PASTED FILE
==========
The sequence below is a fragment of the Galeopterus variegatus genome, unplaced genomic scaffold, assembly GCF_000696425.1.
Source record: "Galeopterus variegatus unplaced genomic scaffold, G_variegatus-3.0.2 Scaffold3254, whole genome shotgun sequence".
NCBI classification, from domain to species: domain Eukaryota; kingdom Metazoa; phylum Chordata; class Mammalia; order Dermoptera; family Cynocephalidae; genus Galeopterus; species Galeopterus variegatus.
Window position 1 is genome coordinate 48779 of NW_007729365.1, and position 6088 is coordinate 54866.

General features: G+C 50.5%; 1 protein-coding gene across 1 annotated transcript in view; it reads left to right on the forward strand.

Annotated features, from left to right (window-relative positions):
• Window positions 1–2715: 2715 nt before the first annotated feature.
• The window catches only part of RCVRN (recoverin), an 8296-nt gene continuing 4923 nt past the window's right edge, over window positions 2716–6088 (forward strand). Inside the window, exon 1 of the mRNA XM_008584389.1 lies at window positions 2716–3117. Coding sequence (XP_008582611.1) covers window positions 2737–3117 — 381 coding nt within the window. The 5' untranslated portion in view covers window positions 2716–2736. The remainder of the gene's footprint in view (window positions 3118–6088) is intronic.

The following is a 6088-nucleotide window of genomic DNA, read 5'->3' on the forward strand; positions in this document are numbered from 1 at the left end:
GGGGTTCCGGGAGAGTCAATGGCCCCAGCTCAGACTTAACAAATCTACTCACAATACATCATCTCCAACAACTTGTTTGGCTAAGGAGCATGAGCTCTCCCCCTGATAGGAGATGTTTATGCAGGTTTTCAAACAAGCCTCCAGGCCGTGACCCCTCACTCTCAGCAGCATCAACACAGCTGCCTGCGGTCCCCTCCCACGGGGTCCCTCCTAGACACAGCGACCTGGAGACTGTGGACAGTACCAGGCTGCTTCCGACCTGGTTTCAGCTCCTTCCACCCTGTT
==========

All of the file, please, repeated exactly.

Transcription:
The sequence below is a fragment of the Galeopterus variegatus genome, unplaced genomic scaffold, assembly GCF_000696425.1.
Source record: "Galeopterus variegatus unplaced genomic scaffold, G_variegatus-3.0.2 Scaffold3254, whole genome shotgun sequence".
NCBI classification, from domain to species: domain Eukaryota; kingdom Metazoa; phylum Chordata; class Mammalia; order Dermoptera; family Cynocephalidae; genus Galeopterus; species Galeopterus variegatus.
Window position 1 is genome coordinate 48779 of NW_007729365.1, and position 6088 is coordinate 54866.

General features: G+C 50.5%; 1 protein-coding gene across 1 annotated transcript in view; it reads left to right on the forward strand.

Annotated features, from left to right (window-relative positions):
• Window positions 1–2715: 2715 nt before the first annotated feature.
• The window catches only part of RCVRN (recoverin), an 8296-nt gene continuing 4923 nt past the window's right edge, over window positions 2716–6088 (forward strand). Inside the window, exon 1 of the mRNA XM_008584389.1 lies at window positions 2716–3117. Coding sequence (XP_008582611.1) covers window positions 2737–3117 — 381 coding nt within the window. The 5' untranslated portion in view covers window positions 2716–2736. The remainder of the gene's footprint in view (window positions 3118–6088) is intronic.

The following is a 6088-nucleotide window of genomic DNA, read 5'->3' on the forward strand; positions in this document are numbered from 1 at the left end:
GGGGTTCCGGGAGAGTCAATGGCCCCAGCTCAGACTTAACAAATCTACTCACAATACATCATCTCCAACAACTTGTTTGGCTAAGGAGCATGAGCTCTCCCCCTGATAGGAGATGTTTATGCAGGTTTTCAAACAAGCCTCCAGGCCGTGACCCCTCACTCTCAGCAGCATCAACACAGCTGCCTGCGGTCCCCTCCCACGGGGTCCCTCCTAGACACAGCGACCTGGAGACTGTGGACAGTACCAGGCTGCTTCCGACCTGGTTTCAGCTCCTTCCACCCTGTT